Shoot Like a Photography Pro – Shutter Speed
Recently we’ve covered the basics of aperture, one element that adds to exposure in photography. This week we’ll focus on a second element; shutter speed.
The shutter on a camera is a barrier between light and your photograph. When you press the shutter release (the button on the top of the camera) the camera will open the shutter and take a photograph. Adjusting how long you want your shutter to remain open during a photograph is essentially adjusting the shutter speed. Altering the shutter speed will alter how long an image is exposed to light and will affect your photo drastically.
Shutter speed is measured in fractions of seconds. The larger the denominator, the faster the speed and the darker the photo. All cameras are different, but more often a fast shutter speed would be seen as anything over 1/500th of a second or on some modern cameras even up to 1/8000th of a second!
A faster shutter speed not only means a darker photo, but also a crisper motion and in some cases can eliminate or “freeze” motion altogether in a photograph. This is because shutter speed alters two specific things in photographs: brightness and movement.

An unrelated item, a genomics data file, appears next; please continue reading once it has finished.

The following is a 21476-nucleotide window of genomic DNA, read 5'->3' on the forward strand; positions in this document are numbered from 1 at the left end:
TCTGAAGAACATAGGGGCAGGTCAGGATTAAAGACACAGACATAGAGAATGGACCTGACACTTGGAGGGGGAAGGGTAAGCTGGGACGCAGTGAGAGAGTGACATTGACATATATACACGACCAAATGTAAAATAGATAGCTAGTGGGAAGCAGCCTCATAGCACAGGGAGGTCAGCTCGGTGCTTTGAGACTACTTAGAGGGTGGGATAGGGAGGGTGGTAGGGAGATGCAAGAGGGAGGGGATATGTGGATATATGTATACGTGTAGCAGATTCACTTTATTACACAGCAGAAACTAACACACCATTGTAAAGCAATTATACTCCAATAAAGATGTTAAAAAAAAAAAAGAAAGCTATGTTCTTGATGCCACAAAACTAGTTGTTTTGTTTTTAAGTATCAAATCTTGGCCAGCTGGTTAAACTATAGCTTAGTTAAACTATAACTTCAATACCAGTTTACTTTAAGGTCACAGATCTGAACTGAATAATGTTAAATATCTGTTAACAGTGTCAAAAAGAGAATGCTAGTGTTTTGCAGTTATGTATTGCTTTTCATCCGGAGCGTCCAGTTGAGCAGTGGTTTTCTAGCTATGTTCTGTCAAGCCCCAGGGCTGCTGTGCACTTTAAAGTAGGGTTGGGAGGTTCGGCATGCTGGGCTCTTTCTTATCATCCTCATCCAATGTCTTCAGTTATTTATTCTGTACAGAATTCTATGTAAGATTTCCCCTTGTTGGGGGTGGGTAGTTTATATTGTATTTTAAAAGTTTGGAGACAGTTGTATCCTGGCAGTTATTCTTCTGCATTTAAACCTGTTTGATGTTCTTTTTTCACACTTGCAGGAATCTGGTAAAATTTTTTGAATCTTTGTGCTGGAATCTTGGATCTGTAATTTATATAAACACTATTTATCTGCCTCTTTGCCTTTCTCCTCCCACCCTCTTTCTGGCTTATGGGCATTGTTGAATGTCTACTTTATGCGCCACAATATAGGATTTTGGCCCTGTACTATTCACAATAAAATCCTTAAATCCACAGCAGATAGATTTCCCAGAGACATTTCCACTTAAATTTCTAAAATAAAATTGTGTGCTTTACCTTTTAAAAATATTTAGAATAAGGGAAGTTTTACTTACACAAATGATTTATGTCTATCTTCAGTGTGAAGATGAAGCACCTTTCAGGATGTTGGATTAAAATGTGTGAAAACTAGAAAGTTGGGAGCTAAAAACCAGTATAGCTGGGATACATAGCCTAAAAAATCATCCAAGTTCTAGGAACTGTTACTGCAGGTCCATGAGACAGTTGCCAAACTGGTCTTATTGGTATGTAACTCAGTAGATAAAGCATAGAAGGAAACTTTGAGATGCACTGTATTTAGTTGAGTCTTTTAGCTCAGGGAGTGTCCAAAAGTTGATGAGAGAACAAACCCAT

Here’s an example of how shutter speed affects motion. The photo on the left shows an image with a long shutter speed, and the one on the right shows an image taken with a fast shutter speed. You’ll notice that the photo on the left looks blurred and like the surfer was moving, while the photo on the right looks crisp and almost like someone pressed “pause” on the surfer to take the picture. For fast shutter speeds remember to have good light and a wide aperture.
Although after seeing the effects of both speeds you may be thinking why would anyone use a slow shutter speed in photography, slowing down your shutter speed can benefit you in a few ways. If your subject is too dark slowing down the speed of your shutter can let more light into the camera. You can also use a slower shutter speed to introduce some blur into your photo for a creative effect. Here are a few examples of how a slow shutter speed can emphasize aspects of a photograph.
It’s important to remember that when you use a slower shutter speed, everything that moves in the lens will blur. As long as you remember this, you’ll be able to harness this effect in a constructive way.
Kwilt not only wants to protect your photos & videos, we also want to make sure they’re picture perfect. Want to learn more? Let us know what topic we should cover next in our Shoot Like a Photography Pro Series!